iWireless Solutions recently responded to Ofcom’s consultation regarding improving spectrum access for consumers in the 5 GHz band. We thought we would share our response with you, and we hope it gives you some insight into our thinking and approach to the subject.
iWireless Solutions Ltd Response to Ofcom’s Consultation “Improving spectrum access for consumers in the 5 GHz band”
iWireless Solutions Ltd welcomes the opportunity to respond to Ofcom’s consultation “Improving spectrum access for consumers in the 5 GHz band”.
iWireless Solutions Ltd (iWireless) is a leading wireless systems integrator. We provide wireless consultancy, audit, design, installation and maintenance services for Wi-Fi, Cellular and other wireless technologies. iWireless provides solutions in complex environments with high user densities such as stadia, airports and urban areas.
Many of our customers are heavily dependent on the 5 GHz band, mostly for Wi-Fi but also for fixed wireless access (FWA). Wi-Fi congestion is becoming an issue as demand increases, as well as interference from other Wi-Fi systems outside our customers’ demises. Licence-exempt spectrum is a valuable but limited resource and needs careful coordination where possible to maximise the benefit. iWireless is supportive of attempts by Ofcom to increase the amount of spectrum for Wi-Fi, subject to a full analysis of the impact on other services such as FWA.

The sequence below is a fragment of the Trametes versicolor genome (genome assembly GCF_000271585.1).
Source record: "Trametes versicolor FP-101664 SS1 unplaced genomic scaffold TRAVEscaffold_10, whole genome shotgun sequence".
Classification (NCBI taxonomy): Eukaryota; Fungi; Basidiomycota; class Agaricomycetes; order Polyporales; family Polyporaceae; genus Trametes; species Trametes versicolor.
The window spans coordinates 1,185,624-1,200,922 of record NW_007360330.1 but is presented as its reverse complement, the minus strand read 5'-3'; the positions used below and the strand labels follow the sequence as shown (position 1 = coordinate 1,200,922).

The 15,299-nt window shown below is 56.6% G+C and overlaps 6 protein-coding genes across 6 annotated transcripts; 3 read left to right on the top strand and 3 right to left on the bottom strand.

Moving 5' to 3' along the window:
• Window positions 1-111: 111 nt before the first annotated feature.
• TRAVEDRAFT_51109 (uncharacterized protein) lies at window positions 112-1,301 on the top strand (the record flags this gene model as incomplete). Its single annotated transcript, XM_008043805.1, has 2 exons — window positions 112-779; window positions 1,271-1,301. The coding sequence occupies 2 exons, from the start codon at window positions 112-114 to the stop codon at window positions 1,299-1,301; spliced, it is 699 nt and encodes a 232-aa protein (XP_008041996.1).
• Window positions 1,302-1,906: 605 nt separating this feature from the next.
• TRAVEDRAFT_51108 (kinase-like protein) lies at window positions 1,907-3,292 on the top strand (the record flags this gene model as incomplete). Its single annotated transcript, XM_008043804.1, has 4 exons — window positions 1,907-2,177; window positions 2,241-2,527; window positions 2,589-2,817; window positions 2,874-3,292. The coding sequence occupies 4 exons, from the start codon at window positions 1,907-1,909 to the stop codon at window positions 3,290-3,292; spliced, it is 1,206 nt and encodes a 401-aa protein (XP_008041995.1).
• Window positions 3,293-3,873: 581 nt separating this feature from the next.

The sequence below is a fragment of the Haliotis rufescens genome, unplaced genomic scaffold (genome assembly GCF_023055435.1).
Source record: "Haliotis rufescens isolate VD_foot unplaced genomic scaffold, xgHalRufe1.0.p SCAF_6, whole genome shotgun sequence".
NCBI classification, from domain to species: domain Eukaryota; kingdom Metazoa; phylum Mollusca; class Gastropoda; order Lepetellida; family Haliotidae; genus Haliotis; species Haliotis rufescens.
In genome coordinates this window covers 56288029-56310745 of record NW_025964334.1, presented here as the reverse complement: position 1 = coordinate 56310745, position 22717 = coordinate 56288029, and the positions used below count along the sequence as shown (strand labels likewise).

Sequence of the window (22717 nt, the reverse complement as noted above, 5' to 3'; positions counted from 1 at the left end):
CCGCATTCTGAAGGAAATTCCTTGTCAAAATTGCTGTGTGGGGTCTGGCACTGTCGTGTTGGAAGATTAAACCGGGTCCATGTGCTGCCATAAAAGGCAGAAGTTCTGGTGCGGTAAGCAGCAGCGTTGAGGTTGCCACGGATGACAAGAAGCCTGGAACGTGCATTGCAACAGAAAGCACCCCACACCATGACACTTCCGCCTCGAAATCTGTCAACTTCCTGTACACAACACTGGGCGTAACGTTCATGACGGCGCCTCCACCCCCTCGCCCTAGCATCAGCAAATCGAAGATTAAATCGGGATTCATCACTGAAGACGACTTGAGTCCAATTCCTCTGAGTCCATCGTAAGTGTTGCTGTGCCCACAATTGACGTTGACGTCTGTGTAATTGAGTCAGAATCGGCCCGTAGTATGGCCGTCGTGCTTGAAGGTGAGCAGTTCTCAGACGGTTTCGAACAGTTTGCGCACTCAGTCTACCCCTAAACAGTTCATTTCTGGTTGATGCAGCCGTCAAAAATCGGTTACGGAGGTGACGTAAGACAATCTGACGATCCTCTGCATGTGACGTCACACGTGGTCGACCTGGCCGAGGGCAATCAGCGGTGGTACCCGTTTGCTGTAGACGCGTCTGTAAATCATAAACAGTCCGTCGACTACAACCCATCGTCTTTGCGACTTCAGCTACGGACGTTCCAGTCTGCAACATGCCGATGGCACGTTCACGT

Answers to the specific questions in the consultation document are given below.
Question 1: Do you agree with our proposal to prioritise consideration of the 5725-5850 MHz frequencies for Wi-Fi, subject to appropriate protections to other users, in particular satellite services?
Yes, given that Ofcom is able to make changes to this sub-band without international agreement. The assessment of coexistence should include all the other services listed in this consultation document and take account of potential future usage. In particular, outdoor Wi-Fi may depend on the availability of reliable FWA backhaul in the 5.8 GHz band.
We note that there are over 10,000 registered FWA terminals in this band. We believe Ofcom should allow public access to this database, for example by adding terminal locations to Ofcom’s Sitefinder service, so that users can make informed decisions on the suitability of this band for FWA in specific locations.
Ofcom should also consider the use of Total Radiated Power (TRP) constraints instead of, or as well as, maximum EIRP constraints, as TRP is often a better measure of spectrum resource usage. This might allow the use of higher gain antennas for FWA to mitigate the impact of co-channel Wi-Fi.
Question 2: Do you agree with our proposal to re-examine the requirement for DFS across the 5 GHz band, subject to appropriate protections to other users?
Yes. We believe revised DFS constraints could be particularly beneficial indoors, where Cellular is not always available and where walls limit the impact of Wi-Fi on radars. DFS causes significant disruption to 802.11ac services using bonded channels. Ofcom should also consider possible measures by regulators and vendors to ensure Wi-Fi usage does not end up concentrated in the non-DFS channels.
Question 3: Do you think we should pursue the other options we have identified: opening up 5850-5925 MHz; outdoor Wi-Fi use at 5150-5350 MHz; and opening up the ‘centre gap’ at 5350-5470?
Yes, iWireless is supportive of opening up 5850-5925 MHz and 5350-5470 MHz to Wi-Fi, as we believe Wi-Fi usage would generate significant economic benefit compared to other potential uses of this spectrum.